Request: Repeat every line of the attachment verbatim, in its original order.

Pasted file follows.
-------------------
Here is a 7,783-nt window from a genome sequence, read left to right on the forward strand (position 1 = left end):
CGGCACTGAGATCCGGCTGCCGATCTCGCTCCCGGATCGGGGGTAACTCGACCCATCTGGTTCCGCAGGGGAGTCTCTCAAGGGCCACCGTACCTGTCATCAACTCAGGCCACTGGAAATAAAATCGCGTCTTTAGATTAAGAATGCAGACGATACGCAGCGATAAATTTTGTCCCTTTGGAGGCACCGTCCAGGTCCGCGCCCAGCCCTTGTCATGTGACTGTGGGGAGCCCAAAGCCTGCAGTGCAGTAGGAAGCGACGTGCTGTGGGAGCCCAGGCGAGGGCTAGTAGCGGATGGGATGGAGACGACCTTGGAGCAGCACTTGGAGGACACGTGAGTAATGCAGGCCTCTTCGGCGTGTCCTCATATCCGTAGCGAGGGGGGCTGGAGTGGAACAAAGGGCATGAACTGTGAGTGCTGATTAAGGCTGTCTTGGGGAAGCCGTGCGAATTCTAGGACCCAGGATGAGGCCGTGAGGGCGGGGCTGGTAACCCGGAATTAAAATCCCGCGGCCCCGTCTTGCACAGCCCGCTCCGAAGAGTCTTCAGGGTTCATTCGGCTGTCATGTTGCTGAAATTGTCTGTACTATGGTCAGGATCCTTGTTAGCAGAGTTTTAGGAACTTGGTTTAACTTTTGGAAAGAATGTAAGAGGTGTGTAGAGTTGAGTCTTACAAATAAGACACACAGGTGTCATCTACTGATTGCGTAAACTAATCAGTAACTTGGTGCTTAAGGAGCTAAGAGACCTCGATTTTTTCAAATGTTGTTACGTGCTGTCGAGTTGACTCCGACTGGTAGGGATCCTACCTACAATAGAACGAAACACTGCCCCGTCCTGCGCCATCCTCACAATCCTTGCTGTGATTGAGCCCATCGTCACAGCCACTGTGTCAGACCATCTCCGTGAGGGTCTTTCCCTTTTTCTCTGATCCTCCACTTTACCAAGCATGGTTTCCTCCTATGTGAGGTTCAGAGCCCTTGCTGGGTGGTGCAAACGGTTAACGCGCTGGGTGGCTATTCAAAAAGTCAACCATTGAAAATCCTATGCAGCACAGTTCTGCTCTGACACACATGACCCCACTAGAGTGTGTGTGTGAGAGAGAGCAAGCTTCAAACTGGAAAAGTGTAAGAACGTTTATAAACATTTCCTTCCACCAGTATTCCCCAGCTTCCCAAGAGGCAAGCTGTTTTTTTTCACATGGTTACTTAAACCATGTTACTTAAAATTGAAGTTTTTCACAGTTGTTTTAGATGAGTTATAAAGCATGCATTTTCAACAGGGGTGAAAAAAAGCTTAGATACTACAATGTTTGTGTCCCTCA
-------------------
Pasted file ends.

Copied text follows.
Here is a 7,783-nt window from a genome sequence, read left to right on the forward strand (position 1 = left end):
CGGCACTGAGATCCGGCTGCCGATCTCGCTCCCGGATCGGGGGTAACTCGACCCATCTGGTTCCGCAGGGGAGTCTCTCAAGGGCCACCGTACCTGTCATCAACTCAGGCCACTGGAAATAAAATCGCGTCTTTAGATTAAGAATGCAGACGATACGCAGCGATAAATTTTGTCCCTTTGGAGGCACCGTCCAGGTCCGCGCCCAGCCCTTGTCATGTGACTGTGGGGAGCCCAAAGCCTGCAGTGCAGTAGGAAGCGACGTGCTGTGGGAGCCCAGGCGAGGGCTAGTAGCGGATGGGATGGAGACGACCTTGGAGCAGCACTTGGAGGACACGTGAGTAATGCAGGCCTCTTCGGCGTGTCCTCATATCCGTAGCGAGGGGGGCTGGAGTGGAACAAAGGGCATGAACTGTGAGTGCTGATTAAGGCTGTCTTGGGGAAGCCGTGCGAATTCTAGGACCCAGGATGAGGCCGTGAGGGCGGGGCTGGTAACCCGGAATTAAAATCCCGCGGCCCCGTCTTGCACAGCCCGCTCCGAAGAGTCTTCAGGGTTCATTCGGCTGTCATGTTGCTGAAATTGTCTGTACTATGGTCAGGATCCTTGTTAGCAGAGTTTTAGGAACTTGGTTTAACTTTTGGAAAGAATGTAAGAGGTGTGTAGAGTTGAGTCTTACAAATAAGACACACAGGTGTCATCTACTGATTGCGTAAACTAATCAGTAACTTGGTGCTTAAGGAGCTAAGAGACCTCGATTTTTTCAAATGTTGTTACGTGCTGTCGAGTTGACTCCGACTGGTAGGGATCCTACCTACAATAGAACGAAACACTGCCCCGTCCTGCGCCATCCTCACAATCCTTGCTGTGATTGAGCCCATCGTCACAGCCACTGTGTCAGACCATCTCCGTGAGGGTCTTTCCCTTTTTCTCTGATCCTCCACTTTACCAAGCATGGTTTCCTCCTATGTGAGGTTCAGAGCCCTTGCTGGGTGGTGCAAACGGTTAACGCGCTGGGTGGCTATTCAAAAAGTCAACCATTGAAAATCCTATGCAGCACAGTTCTGCTCTGACACACATGACCCCACTAGAGTGTGTGTGTGAGAGAGAGCAAGCTTCAAACTGGAAAAGTGTAAGAACGTTTATAAACATTTCCTTCCACCAGTATTCCCCAGCTTCCCAAGAGGCAAGCTGTTTTTTTTCACATGGTTACTTAAACCATGTTACTTAAAATTGAAGTTTTTCACAGTTGTTTTAGATGAGTTATAAAGCATGCATTTTCAACAGGGGTGAAAAAAAGCTTAGATACTACAATGTTTGTGTCCCTCA